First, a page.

Femke van Iperen assesses the need for timely and accurate language and translation services in the global assistance industry
Whether assessing medical documents or verbally communicating with other personnel working on a case, when dealing with people in other parts of the world who speak different languages, assistance companies need translation services that are accurate and swift in order to effectively carry out their day-to-day business.Following a recent bus crash in Buenos Aires that involved mass casualties, International SOS medical staff had to evacuate a number of foreign students and teachers – some who had walked away with mild trauma, and others who had lost their lives. On other recent occasions, they had to get a 28-week-pregnant woman to safety from a remote area in South Sudan; while over in Haiti a complex and fast security evacuation needed to be completed. These are just a few examples of testing day-to-day scenarios faced by the assistance sector; scenarios that rely on effective translation and language services for a successful outcome. So, how do assistance companies working on a global scale ensure they have the right people at hand to be able to respond rapidly to cases in any part of the world at any given time?
Phone a friendAt times, an assistance company may need instant support with a live interpretation. Or it may need a translation service for more routine responsibilities such as the preparation of pre-travel advice, patient medical appointments, reports, records, insurance documentation, logistical arrangements or financial exchanges. Whether acute or more routine, in any of these circumstances there are a variety of services that can be called upon, ranging from in-house translators to external partner support and assistance apps. For example, for its translation requirements, International SOS makes use of a pool of native speakers from assistance centres in 26 regions around the world, who together speak 99 languages. On rarer occasions, the company can make use of a global assistance network of over 80,000 medical, security and aviation providers. In addition, teams have access to a real-time ‘language line’.
using standard outsourced translation services could be unsafe to meet these specialised needsWhen US-based company Seven Corners needs support with translating medical records, foreign medical bills, policy documents, marketing materials, or with real-time interpretation during client phone calls, it makes use of its multilingual staff in-house. In the event that a particular language is not supported, the company also works with outside vendors it knows and trusts. An assistance company needing external support may turn to a company such as Lexxika, an expert translation service. Lexxika explained to ITIJ that it specialises in the assistance sector and offers services in the areas of medical and accident reports, medical test results, and fit-to-fly certificates, making it a unique service. Other companies that are used by the assistance sector may be more general but still focused on medical and financial translation. The services of Language Buró, for example, which works with financial clients as well as clinical research organisations and pharmaceuticals, are requested by the medical industry for the translation of independent medical exams, doctor and patient notes, as well as medical journals and patient reports.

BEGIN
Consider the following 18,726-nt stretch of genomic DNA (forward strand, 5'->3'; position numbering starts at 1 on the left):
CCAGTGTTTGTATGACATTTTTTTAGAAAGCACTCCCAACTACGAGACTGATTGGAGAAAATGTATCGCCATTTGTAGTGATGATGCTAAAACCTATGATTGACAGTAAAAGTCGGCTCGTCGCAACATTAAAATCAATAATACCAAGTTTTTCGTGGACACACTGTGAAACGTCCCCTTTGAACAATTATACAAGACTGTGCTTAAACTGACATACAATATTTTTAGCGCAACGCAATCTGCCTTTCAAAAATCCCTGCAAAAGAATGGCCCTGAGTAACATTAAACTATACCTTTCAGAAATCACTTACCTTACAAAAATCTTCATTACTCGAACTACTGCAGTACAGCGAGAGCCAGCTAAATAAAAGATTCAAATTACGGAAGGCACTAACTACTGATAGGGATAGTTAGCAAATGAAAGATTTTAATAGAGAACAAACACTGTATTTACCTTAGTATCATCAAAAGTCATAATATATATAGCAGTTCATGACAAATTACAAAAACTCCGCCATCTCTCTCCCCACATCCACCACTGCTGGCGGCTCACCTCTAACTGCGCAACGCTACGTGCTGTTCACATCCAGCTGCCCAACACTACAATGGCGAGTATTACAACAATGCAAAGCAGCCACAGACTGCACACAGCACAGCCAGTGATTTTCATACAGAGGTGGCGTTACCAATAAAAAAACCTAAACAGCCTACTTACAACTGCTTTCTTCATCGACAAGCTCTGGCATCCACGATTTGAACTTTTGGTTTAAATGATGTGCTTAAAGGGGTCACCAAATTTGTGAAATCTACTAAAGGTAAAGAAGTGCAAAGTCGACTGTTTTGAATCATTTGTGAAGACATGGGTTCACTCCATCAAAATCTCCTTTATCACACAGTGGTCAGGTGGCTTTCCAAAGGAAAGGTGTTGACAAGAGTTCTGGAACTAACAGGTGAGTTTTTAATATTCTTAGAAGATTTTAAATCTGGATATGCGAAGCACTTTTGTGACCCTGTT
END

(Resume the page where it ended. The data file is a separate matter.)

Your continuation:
The need for speedIn the assistance sector, the need for speed on the one hand and accuracy on the other can pose a challenge. There are also time differences, complex medical or financial material, and specialist terminology to deal with. In addition, pointed out Professor Robert Quigley MD, SVP Regional Medical Director at International SOS in the US, routine assistance situations that warrant translation are far from theoretical and vary day by day. Explaining how time is of the essence, Professor Quigley said: “By the nature of the work we do and working in a global environment with sensitive medical or security cases, most exchanges necessitate rapid communication, and therefore, rapid translation. We must be prepared to facilitate key communications, between local and our medical and security personnel 24/7/365.” When, for example, a translation of medical reports and fit-to-fly confirmation is requested during an emergency medical evacuation, fast-tracked translation is needed, because ‘the information contained in these documents is a critical component in our approving and arranging transport of a sick or injured member’, said Kellee Hinshaw, Operations Analyst at Seven Corners. In the event of of a client being hospitalised abroad in a non-English speaking medical facility, “having immediate access to a live interpreter allows us to assess the situation in real time, and allows both parties to communicate expectations and provide clarification on any questions without unnecessary delay,” she added. This is extremely important, she said, as delayed responses to those questions or requirements could directly impact a patient’s course of treatment in various ways. “A hospital may be refusing to proceed with a surgery until eligibility is [translated and] verified, or the patient is required to pay a large sum out-of-pocket, because a Guarantee of Payment cannot be issued until all supporting documents are [translated and] received,” she said. In a remote location, a lack of the right or enough paperwork, for example, may mean that insurers may deny financial coverage, as they lack enough justification of procedures or hospital stay, and only by being able to offer real-time translated communication between the assistance company’s own team and the local medical team can it obtain the required information, Professor Quigley said. Other than tight deadlines, medical and insurance translations depend on meticulousness. “Medical translation is a very particular field that requires a high level of precision and detail,” said CEO of Language Buró, Rodrigo Galindez. In particular, terminology and the potential for translation errors are key issues, said Galindez: “The key challenge is to find translators that are specialised in the industry and have relevant experience.” “The global medical lexicon is definitely the biggest challenge,” said Hinshaw, explaining that in the assistance industry, a machine translation will not always suffice and should always be combined with a human editing component. “Certain diagnoses, procedures, and even medical specialities can be referenced in different ways, depending on where services are rendered. The same can be said for insurance terminology. For example, ‘pre-certification’ is a widely used term in the US, but not really elsewhere. It’s commonly interpreted as ‘pre-approval’ in other countries, which it is not, by definition,” she said. “The types of communications can be highly technical and, therefore, using standard outsourced translation services could be unsafe to meet these specialised needs,” agreed Professor Quigley.